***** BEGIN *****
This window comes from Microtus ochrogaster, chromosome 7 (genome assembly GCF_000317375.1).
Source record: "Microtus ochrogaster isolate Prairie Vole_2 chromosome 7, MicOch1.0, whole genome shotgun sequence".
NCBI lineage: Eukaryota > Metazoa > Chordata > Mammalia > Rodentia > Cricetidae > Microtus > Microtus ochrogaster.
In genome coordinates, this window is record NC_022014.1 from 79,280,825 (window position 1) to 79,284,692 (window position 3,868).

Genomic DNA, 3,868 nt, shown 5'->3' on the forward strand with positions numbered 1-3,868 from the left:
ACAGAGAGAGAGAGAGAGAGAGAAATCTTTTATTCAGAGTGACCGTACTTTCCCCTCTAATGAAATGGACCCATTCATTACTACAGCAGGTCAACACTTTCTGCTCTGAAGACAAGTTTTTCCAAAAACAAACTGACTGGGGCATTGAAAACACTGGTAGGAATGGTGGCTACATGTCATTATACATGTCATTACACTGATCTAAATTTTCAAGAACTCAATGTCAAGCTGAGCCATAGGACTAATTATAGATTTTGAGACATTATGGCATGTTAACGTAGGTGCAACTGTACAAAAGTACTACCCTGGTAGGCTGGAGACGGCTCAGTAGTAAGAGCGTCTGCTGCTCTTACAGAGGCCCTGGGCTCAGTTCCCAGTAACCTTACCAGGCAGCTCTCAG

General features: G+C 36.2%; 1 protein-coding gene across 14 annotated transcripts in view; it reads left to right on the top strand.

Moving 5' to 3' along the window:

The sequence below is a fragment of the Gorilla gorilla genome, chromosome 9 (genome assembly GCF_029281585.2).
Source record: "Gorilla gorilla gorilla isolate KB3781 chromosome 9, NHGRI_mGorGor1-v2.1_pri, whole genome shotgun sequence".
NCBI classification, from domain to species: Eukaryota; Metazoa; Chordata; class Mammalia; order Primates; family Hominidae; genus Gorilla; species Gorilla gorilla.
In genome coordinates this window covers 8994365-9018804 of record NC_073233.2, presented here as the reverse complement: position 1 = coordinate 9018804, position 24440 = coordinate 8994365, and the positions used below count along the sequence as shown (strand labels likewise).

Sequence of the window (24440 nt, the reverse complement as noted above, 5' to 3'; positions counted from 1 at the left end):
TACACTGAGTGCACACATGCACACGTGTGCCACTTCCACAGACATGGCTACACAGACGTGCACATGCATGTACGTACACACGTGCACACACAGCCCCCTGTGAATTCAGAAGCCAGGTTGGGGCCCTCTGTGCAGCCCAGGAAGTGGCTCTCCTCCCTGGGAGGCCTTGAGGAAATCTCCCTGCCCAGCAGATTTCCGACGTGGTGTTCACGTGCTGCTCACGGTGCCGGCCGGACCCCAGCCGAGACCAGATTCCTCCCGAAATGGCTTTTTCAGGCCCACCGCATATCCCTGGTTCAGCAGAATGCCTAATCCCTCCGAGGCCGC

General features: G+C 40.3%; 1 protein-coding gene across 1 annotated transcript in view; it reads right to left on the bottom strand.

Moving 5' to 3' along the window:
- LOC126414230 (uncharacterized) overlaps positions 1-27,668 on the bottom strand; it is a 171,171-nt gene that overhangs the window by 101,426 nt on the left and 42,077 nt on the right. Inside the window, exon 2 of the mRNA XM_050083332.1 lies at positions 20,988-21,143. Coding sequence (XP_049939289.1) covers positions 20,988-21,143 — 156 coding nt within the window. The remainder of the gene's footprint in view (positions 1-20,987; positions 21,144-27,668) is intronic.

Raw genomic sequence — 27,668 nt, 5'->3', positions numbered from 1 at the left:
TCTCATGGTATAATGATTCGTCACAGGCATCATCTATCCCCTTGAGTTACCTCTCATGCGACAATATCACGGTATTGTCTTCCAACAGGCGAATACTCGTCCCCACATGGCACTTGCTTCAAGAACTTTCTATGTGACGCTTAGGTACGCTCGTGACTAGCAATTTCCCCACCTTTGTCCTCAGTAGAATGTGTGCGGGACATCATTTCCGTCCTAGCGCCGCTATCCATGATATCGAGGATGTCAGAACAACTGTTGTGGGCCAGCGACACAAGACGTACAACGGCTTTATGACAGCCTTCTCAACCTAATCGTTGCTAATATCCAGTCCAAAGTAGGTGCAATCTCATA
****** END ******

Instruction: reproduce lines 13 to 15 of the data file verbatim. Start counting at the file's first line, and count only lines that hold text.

Sequence of the window (24440 nt, the reverse complement as noted above, 5' to 3'; positions counted from 1 at the left end):
TACACTGAGTGCACACATGCACACGTGTGCCACTTCCACAGACATGGCTACACAGACGTGCACATGCATGTACGTACACACGTGCACACACAGCCCCCTGTGAATTCAGAAGCCAGGTTGGGGCCCTCTGTGCAGCCCAGGAAGTGGCTCTCCTCCCTGGGAGGCCTTGAGGAAATCTCCCTGCCCAGCAGATTTCCGACGTGGTGTTCACGTGCTGCTCACGGTGCCGGCCGGACCCCAGCCGAGACCAGATTCCTCCCGAAATGGCTTTTTCAGGCCCACCGCATATCCCTGGTTCAGCAGAATGCCTAATCCCTCCGAGGCCGC

General features: G+C 40.3%; 1 protein-coding gene across 1 annotated transcript in view; it reads right to left on the bottom strand.